We have to stop categorizing ideology in strict binary terms. Black and white, either-or thinking might effectively describe those on the extreme fringes of conservative and liberal thought, but many of us fall in the grey zone of “somewhere in-between”.
One of my first blog posts, written in January 2011, was titled the trad-lib scale.
I like to think of the ideological scale as a very long one, with lots of room between the extremes of both conservatism and liberalism. And, unless you purposely place yourself so far to the right or left that you fall off the scale, there is room in our catholic (universal) church for all.
While the article was focused on the conservative-liberal division in our church, the idea of an ideological scale also applies to the current political divisions in our world.
What if we stopped mentally placing others into two simple camps; liberal and conservative? What if we acknowledged that thoughts and beliefs can and do find a home in the middle? What if we understood that this “middle” is an awfully big space? It may be full of questions and uncertainty, but questions and uncertainty shouldn’t be feared. Truth is found not by avoiding difficult questions, but by bravely working through them. Together.
Questions help us to test truth. To clarify truth.
There is real danger in an unmoving insistence on absolute truths, whether on the right or left. Too often, the most extreme voices are also the loudest and most passionate. Passion is a good thing, but not if it morphs into militancy. It becomes dangerous when one begins to divide the world into “us” and “them” and the “them” are to be hated.
It is becoming harder to find intelligent, rational discourse. Today’s social media is simply a collection of echo chambers. From newspapers to television networks, we choose the ones that speak the words we want to hear.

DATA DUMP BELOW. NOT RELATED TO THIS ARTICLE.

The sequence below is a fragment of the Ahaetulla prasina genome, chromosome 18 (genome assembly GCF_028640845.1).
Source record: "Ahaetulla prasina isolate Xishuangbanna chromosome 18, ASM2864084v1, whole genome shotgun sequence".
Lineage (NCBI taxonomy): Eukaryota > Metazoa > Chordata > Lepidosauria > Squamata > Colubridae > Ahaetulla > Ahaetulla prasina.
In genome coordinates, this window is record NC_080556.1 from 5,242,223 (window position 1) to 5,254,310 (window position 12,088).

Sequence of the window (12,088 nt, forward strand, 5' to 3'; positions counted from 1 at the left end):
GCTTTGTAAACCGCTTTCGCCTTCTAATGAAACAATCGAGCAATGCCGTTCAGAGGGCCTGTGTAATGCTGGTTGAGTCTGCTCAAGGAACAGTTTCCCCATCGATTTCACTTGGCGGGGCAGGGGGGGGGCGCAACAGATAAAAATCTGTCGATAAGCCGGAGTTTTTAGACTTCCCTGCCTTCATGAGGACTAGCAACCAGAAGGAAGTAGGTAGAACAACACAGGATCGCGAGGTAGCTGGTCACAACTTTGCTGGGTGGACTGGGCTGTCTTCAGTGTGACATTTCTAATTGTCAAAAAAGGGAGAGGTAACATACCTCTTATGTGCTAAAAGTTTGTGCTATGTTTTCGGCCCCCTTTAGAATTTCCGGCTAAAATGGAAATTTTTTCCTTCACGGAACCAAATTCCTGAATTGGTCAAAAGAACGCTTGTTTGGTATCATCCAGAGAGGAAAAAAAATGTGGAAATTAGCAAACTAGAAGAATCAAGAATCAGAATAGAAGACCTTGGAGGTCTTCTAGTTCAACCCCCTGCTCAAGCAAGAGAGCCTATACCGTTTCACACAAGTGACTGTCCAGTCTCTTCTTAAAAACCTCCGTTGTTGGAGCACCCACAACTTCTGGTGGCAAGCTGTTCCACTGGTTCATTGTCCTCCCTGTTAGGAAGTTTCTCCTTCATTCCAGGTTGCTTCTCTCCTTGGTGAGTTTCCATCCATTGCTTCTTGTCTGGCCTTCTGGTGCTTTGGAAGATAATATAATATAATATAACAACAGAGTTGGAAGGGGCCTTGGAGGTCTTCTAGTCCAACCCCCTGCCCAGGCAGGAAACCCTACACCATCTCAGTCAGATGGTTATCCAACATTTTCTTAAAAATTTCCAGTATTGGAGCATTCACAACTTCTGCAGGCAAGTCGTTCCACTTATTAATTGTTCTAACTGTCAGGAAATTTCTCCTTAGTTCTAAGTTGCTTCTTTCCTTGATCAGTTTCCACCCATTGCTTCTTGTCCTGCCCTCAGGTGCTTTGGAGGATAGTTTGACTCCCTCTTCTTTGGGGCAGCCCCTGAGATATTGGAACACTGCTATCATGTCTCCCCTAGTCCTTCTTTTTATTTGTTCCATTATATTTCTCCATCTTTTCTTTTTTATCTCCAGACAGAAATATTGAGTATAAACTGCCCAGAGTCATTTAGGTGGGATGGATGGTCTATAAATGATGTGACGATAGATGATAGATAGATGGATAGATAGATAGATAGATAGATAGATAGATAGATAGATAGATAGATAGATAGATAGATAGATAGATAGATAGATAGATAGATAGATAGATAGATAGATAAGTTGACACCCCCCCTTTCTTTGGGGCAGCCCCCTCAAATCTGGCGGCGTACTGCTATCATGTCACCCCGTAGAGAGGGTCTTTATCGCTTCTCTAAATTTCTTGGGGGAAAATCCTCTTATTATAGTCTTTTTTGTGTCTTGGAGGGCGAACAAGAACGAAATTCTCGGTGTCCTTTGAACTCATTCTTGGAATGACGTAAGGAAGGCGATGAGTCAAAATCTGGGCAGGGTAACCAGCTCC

I’m not on Facebook, but I have a Twitter account. It’s addictive. I log in, and spend far too much time scrolling down the list, and clicking on articles to read. I applaud those who think like me. I chuckle at witty comments. I find justification and affirmation for my liberal rightness. Lately, though, I’ve been feeling increasingly uncomfortable with the voices that are bouncing around this echo chamber.
We left-leaning folks can be just as nasty and judgmental as right-wing conservatives. Being a smart-ass myself, I know the joy of letting loose with a snide retort or a sarcastic remark. I also know the regret, wishing I had kept my mouth shut. It’s hard to take words back.
No, I don’t believe that we need to sit back quietly, or speak only in soft, sweet voices that won’t hurt or insult anyone. These times require loud, brave voices to resist the many evils and injustices that threaten the basic rights of all. These times require rational, logical minds to point out the irrational, illogical reasoning of leaders who put their own interests before those they serve. These times require dialogue and true dialogue requires courage.
Courage is required to step out of our echo chambers and help bridge the ideological divide with sincere engagement with those who think differently from us. Who knows, we might find some truth in what they have to say!
4 thoughts on “I believe…no ideology has monopoly on truth”
As Pogo said, the enemy are us. Really, there is no we vs. them. There is just us.
Hi Bob! Sorry for the late reply. Pogo is spot on! 🙂
It seems that an implicit characteristic of ideology is that everyone else is wrong. Alternatively, if we hold a “theory” or a “belief”, it implies that someone else can ask questions, challenge, amplify, nuance, and I can listen, learn, respond, rebut. “Ideology” flies in the face of fact and/or logic. Take for example, our Catholic belief, absolutely held, that all are created in the image and likeness of God- we are all equal as persons. Yet…the holes in this logic and application are so large they defy reason. The answer: why, it’s “natural law”, amen. When that fails, it’s “dogma”, i.e., ideology with a capital “I”.
Whether one defends one’s ideology with unctuous paternalism or vitriolic attack is, I think, the real spectrum.
I cannot help but return to your posting on Incarnation which is also an affirmation of the small “i”.
If it can’t stand the flesh and blood test (eucharist?) it is suspect. Maybe that is what Jesus meant.
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